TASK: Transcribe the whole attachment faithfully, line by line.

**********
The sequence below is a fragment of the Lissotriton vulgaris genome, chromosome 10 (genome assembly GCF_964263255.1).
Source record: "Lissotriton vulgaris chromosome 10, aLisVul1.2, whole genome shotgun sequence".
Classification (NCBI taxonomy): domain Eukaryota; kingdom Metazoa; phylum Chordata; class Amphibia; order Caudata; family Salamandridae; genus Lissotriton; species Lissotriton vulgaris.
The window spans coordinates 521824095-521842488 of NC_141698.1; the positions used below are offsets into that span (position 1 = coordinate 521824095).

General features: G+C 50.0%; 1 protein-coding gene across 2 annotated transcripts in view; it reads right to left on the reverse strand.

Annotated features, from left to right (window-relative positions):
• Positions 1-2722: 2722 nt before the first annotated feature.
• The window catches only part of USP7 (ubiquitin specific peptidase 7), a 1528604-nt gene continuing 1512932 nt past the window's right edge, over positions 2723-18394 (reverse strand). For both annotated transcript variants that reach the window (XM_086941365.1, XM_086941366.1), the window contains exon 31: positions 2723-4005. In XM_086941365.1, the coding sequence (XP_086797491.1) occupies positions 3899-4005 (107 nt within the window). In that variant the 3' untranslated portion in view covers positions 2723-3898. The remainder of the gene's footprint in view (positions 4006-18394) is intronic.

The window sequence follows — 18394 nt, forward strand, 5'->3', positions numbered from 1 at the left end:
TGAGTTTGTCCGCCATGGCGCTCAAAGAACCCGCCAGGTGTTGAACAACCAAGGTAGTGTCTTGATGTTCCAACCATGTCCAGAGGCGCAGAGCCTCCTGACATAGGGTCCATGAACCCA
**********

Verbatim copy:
The sequence below is a fragment of the Lissotriton vulgaris genome, chromosome 10 (genome assembly GCF_964263255.1).
Source record: "Lissotriton vulgaris chromosome 10, aLisVul1.2, whole genome shotgun sequence".
Classification (NCBI taxonomy): domain Eukaryota; kingdom Metazoa; phylum Chordata; class Amphibia; order Caudata; family Salamandridae; genus Lissotriton; species Lissotriton vulgaris.
The window spans coordinates 521824095-521842488 of NC_141698.1; the positions used below are offsets into that span (position 1 = coordinate 521824095).

General features: G+C 50.0%; 1 protein-coding gene across 2 annotated transcripts in view; it reads right to left on the reverse strand.

Annotated features, from left to right (window-relative positions):
• Positions 1-2722: 2722 nt before the first annotated feature.
• The window catches only part of USP7 (ubiquitin specific peptidase 7), a 1528604-nt gene continuing 1512932 nt past the window's right edge, over positions 2723-18394 (reverse strand). For both annotated transcript variants that reach the window (XM_086941365.1, XM_086941366.1), the window contains exon 31: positions 2723-4005. In XM_086941365.1, the coding sequence (XP_086797491.1) occupies positions 3899-4005 (107 nt within the window). In that variant the 3' untranslated portion in view covers positions 2723-3898. The remainder of the gene's footprint in view (positions 4006-18394) is intronic.

The window sequence follows — 18394 nt, forward strand, 5'->3', positions numbered from 1 at the left end:
TGAGTTTGTCCGCCATGGCGCTCAAAGAACCCGCCAGGTGTTGAACAACCAAGGTAGTGTCTTGATGTTCCAACCATGTCCAGAGGCGCAGAGCCTCCTGACATAGGGTCCATGAACCCA